Jan. 9, 2019 (Wednesday) – Fighting for Our Freedom with “Unconditional Loyalty.”
Marvin Fletcher, professor emeritus of history at Ohio University, will make a presentation on the 27th United States Colored Infantry. This regiment, like the 5th USCI, had a number of Ohio men in its ranks. It was organized at Camp Delaware in Delaware, Ohio, and began its active service on 16 January 1864. The regiment was involved in many significant actions, including: the Siege of Petersburg, the Battle of the Crater, the Battle of Boydton Plank Road, the First Battle of Fort Fisher, the Second Battle of Fort Fisher, and the Carolinas Campaign, Occupation of Raleigh, Surrender of Johnston and his army, and early Reconstruction duty in North Carolina until September 1865.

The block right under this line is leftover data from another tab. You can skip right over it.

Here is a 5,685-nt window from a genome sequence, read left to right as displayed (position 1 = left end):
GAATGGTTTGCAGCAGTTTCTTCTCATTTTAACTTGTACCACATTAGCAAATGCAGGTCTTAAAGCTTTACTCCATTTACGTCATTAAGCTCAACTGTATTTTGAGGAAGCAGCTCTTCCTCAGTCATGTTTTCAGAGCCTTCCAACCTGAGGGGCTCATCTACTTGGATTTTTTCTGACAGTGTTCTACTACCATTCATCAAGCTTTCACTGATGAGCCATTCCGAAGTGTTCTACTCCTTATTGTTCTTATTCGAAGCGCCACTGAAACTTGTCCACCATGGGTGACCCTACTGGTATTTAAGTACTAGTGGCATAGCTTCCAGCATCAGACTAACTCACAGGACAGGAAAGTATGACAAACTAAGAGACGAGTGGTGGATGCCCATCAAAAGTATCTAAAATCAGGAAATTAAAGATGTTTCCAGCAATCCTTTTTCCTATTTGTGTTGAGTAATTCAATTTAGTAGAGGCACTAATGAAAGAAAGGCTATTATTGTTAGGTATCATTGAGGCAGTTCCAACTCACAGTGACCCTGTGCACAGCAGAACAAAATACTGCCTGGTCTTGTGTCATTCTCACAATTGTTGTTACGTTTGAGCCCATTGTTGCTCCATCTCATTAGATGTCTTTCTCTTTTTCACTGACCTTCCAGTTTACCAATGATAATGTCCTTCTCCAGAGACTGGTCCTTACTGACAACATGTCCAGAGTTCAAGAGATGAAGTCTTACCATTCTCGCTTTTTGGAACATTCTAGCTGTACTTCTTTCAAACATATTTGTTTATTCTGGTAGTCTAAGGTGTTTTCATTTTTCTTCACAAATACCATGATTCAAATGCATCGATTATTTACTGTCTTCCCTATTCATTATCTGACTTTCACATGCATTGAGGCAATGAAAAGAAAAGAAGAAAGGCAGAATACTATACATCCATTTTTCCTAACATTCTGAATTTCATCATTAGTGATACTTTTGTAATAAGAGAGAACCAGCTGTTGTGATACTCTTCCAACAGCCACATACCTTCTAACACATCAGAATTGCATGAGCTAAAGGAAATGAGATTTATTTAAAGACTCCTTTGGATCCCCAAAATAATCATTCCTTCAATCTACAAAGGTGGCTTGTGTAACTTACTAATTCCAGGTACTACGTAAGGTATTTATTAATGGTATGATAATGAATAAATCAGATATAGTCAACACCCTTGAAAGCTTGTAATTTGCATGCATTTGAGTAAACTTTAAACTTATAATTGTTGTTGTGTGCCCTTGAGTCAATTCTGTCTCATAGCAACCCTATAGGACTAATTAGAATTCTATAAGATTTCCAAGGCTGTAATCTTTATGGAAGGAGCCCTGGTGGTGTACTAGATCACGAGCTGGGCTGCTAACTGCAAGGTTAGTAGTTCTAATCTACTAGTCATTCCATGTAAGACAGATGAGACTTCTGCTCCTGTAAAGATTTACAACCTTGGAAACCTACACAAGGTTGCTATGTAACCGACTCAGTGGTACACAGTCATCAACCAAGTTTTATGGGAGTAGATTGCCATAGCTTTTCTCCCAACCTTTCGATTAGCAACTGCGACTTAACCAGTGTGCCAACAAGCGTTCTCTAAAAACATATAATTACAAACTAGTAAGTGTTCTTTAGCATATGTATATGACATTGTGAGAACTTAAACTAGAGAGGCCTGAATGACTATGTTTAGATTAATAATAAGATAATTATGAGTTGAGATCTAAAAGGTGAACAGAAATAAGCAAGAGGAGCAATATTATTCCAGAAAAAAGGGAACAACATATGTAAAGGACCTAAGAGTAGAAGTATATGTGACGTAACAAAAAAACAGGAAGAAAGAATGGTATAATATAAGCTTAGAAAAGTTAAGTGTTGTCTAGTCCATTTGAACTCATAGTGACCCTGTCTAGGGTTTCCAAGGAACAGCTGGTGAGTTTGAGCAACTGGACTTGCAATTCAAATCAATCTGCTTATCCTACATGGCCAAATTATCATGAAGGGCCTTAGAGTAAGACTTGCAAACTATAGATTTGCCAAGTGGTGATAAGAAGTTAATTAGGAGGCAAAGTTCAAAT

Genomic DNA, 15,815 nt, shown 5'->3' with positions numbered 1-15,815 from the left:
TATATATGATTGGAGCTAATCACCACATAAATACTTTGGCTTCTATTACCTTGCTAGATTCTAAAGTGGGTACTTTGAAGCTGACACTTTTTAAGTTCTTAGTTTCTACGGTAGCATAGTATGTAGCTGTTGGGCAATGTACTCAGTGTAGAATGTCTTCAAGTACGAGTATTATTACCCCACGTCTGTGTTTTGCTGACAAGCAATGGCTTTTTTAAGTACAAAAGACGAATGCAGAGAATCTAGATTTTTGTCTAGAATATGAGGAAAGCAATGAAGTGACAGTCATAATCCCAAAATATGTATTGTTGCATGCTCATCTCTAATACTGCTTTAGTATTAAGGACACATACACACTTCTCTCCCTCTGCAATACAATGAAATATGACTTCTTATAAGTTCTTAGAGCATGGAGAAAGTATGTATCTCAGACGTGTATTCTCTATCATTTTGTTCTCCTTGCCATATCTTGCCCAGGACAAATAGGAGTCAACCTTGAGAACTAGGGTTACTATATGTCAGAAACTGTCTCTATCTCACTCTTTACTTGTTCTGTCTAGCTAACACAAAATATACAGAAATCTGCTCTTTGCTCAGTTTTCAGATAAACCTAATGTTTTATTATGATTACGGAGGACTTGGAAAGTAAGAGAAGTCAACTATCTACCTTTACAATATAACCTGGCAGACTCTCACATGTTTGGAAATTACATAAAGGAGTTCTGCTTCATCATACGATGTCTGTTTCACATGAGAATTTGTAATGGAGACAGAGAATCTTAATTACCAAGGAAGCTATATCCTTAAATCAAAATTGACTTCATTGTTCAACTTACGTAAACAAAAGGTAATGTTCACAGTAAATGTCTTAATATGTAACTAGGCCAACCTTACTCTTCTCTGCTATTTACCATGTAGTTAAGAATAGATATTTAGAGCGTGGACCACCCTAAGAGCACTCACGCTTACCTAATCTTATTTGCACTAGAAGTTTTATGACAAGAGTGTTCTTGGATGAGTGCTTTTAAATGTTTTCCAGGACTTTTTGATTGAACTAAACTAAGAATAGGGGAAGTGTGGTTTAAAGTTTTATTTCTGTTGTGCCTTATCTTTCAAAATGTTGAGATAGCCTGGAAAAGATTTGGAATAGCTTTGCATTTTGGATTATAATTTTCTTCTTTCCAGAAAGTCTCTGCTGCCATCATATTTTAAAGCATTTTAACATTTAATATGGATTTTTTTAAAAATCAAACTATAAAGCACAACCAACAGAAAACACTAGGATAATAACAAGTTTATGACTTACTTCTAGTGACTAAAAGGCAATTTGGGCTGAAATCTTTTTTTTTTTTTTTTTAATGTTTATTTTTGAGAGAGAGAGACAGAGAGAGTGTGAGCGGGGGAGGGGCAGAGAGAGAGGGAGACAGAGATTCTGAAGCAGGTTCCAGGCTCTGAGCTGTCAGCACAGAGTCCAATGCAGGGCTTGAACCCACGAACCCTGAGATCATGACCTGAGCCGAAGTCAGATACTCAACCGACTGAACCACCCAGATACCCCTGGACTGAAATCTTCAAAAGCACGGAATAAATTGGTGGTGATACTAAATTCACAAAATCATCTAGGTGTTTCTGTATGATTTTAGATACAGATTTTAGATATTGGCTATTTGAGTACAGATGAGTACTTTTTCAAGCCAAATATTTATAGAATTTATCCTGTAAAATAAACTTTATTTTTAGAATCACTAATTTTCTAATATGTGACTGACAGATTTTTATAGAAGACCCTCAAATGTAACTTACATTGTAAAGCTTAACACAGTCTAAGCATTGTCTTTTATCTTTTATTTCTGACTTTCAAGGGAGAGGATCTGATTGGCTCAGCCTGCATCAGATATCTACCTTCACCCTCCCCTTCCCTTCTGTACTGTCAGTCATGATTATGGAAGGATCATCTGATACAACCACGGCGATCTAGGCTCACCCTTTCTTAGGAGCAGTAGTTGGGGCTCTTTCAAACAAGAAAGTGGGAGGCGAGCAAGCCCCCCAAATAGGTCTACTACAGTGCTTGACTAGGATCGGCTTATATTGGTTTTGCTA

Please make plans to attend. This promises to be a very interesting presentation about an aspect of the Late Rebellion that has been overlooked for way too long. Recent scholarship has revised the estimates on the number of African Americans who fought in the war to around 200,000. Lincoln himself once said that the Emancipation Proclamation and the massive influx of “colored men” into the Federal Army turned the tide of the war in favor of the Union. The regimental history of my own ancestors’ unit, the 78th OVVI, makes reference to this fact. It was known then by soldiers in the ranks — both black and white — but over the years it faded from pubic memory. It’s time to remember, once again!